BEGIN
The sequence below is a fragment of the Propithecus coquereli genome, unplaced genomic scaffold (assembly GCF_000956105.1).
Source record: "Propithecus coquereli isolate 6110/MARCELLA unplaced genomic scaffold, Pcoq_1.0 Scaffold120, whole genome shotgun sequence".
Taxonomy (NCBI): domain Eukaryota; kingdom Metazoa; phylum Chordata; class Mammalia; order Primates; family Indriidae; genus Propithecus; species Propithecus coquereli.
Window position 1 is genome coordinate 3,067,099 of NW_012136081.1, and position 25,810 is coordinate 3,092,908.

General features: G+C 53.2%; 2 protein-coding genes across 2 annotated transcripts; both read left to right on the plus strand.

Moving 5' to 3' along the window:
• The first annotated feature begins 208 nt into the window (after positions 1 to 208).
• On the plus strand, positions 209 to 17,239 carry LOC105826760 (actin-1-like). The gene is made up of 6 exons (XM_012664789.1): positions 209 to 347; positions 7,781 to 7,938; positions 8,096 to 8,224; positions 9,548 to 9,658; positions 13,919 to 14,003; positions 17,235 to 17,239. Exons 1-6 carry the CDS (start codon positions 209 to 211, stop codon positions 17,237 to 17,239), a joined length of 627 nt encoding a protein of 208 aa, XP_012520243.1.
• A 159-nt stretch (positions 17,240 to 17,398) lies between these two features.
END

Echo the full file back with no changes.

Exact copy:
The sequence below is a fragment of the Propithecus coquereli genome, unplaced genomic scaffold (assembly GCF_000956105.1).
Source record: "Propithecus coquereli isolate 6110/MARCELLA unplaced genomic scaffold, Pcoq_1.0 Scaffold120, whole genome shotgun sequence".
Taxonomy (NCBI): domain Eukaryota; kingdom Metazoa; phylum Chordata; class Mammalia; order Primates; family Indriidae; genus Propithecus; species Propithecus coquereli.
Window position 1 is genome coordinate 3,067,099 of NW_012136081.1, and position 25,810 is coordinate 3,092,908.

General features: G+C 53.2%; 2 protein-coding genes across 2 annotated transcripts; both read left to right on the plus strand.

Moving 5' to 3' along the window:
• The first annotated feature begins 208 nt into the window (after positions 1 to 208).
• On the plus strand, positions 209 to 17,239 carry LOC105826760 (actin-1-like). The gene is made up of 6 exons (XM_012664789.1): positions 209 to 347; positions 7,781 to 7,938; positions 8,096 to 8,224; positions 9,548 to 9,658; positions 13,919 to 14,003; positions 17,235 to 17,239. Exons 1-6 carry the CDS (start codon positions 209 to 211, stop codon positions 17,237 to 17,239), a joined length of 627 nt encoding a protein of 208 aa, XP_012520243.1.
• A 159-nt stretch (positions 17,240 to 17,398) lies between these two features.